beaded sun blogThis piece was originally going to be more about the naturally dyed silk and less about stitching and beading. Once I started on the sun I knew the whole focus of the piece just had to change. Even though this piece will probably take me 100 times longer than my original plan ( or at least feel like it is taking 100 times longer! ), beading is exactly what the piece is calling for.

( Need something to read? I also blog at www.debrahunter.wordpress.com and at www.islandhomeblog.wordpress.com . My work with Hunter Photographics can also be viewed at www.thehuntergroup.ca or on my Facebook page . )

Beading Four At A Time

beading 3In the beginning of March I naturally dyed up a batch of silk. It was dyed in strawberry, cranberry, blueberry, blackberry, marigold and turmeric. I pieced a few strips of the silk together with an idea in mind, but as the weeks went on I realized it wasn’t quite right. The piece was too big, over 4 feet long, and just awkward when it came to my original plan. Two weeks ago I had my “A-HA” moment. First I came across an exhibition looking for submissions that would suit the idea of the piece well. The next day we were leaving for the coast so I had to make an immediate game plan. I chopped the original silk piece in half, backed it, and took the piece on the trip with me with great plans to spend a lot of time working on it.  Well working on it ended up being maybe a half hour in total as things such as golf and beaches interfered with my plan.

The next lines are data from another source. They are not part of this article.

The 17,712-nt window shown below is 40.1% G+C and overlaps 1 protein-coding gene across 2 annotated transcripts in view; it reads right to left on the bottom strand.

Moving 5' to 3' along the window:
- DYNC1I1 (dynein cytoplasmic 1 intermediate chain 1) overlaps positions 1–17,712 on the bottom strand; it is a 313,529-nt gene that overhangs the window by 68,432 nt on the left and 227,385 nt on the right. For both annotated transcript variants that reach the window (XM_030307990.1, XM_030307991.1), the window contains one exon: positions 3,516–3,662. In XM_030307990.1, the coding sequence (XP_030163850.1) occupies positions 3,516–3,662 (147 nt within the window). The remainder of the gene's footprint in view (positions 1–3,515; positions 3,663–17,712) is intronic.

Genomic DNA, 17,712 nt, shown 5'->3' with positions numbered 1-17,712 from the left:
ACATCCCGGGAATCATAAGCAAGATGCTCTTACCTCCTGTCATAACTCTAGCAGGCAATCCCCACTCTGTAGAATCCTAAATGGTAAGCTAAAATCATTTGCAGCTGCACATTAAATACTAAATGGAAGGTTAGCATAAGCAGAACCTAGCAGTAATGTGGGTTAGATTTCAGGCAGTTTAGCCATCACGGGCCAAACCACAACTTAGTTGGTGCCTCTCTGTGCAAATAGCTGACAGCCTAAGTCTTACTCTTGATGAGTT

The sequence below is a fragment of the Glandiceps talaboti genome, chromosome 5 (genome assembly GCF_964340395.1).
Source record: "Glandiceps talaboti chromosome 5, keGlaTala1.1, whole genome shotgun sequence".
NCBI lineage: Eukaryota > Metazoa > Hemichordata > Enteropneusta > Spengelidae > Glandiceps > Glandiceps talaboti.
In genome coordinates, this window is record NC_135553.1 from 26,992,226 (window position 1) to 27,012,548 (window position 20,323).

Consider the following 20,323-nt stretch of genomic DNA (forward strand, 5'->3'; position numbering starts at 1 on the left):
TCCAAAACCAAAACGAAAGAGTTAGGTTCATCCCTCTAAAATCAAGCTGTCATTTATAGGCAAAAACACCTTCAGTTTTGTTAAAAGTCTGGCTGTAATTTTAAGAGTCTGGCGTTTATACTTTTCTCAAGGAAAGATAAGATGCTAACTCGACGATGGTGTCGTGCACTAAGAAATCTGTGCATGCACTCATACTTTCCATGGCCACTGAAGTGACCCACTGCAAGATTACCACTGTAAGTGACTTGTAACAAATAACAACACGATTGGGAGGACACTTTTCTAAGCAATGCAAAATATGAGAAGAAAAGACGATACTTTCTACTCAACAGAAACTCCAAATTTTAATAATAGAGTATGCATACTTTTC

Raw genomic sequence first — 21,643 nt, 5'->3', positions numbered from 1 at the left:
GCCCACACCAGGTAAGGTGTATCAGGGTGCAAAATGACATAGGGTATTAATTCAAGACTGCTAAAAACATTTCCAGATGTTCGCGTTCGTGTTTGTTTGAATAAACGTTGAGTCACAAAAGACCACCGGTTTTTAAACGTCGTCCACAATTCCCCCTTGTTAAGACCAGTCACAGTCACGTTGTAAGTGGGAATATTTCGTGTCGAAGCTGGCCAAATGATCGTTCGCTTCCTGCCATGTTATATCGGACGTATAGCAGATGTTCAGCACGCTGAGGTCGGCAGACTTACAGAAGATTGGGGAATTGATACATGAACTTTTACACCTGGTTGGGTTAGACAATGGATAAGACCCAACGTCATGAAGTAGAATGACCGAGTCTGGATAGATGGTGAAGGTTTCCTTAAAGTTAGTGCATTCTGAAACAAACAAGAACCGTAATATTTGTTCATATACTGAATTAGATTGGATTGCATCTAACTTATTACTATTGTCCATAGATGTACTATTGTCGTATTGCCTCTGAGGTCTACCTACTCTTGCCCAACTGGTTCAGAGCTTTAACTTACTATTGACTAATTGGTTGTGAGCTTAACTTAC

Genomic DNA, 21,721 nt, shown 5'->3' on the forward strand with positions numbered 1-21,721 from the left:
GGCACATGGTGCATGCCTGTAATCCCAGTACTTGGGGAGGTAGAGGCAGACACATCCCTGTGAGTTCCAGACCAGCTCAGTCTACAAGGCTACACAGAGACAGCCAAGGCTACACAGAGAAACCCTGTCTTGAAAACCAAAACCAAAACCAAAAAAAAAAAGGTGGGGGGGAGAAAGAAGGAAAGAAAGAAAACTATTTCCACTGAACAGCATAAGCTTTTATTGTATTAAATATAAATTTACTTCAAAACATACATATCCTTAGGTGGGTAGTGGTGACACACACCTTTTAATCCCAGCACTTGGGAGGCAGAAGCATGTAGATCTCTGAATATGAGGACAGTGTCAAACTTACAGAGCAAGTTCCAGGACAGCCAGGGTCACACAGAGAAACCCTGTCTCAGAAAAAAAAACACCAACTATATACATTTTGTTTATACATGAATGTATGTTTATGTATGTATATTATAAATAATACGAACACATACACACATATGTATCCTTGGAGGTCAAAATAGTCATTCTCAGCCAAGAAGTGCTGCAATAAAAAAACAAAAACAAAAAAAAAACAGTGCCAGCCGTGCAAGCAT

beading 2Home I came and I realized I had to get busy as the submission date was near the end of April. Now I spend hours each day stitching and beading. I am beading four tiny seed beads at a time; the beads are 1mm in depth and 2mm in diameter. It is time-consuming work, yet peaceful in its repetitiveness at the same time. My guess is the project is nearly half way finished; it is at the stage where I can see it all coming together and know that I am on the right track. In between the beading I am natural dyeing tiny batches of silk, cotton and wool threads to be used for the stitching. It seems like everything about this piece is tiny. Tiny beads. Tiny dye batches. Teeny tiny elements all working together to make one very textured and patterned piece.

beading 1

Flower Garden (2013) – Update

Flower Garden (2013)

Flower Garden (2013)

” Flower Garden”
(2013)

dimensions : 16 inches by 20 inches

media: silk hand dyed with hand-crafted natural dyes, embellished with cotton, bamboo and silk thread, and accented with glass beads

Several weeks ago I posted about finishing ” Flower Garden “. It had been a crazy time finishing the piece before the submission date, to the point of finishing up the beading in the car as my husband drove to the West Coast and back again.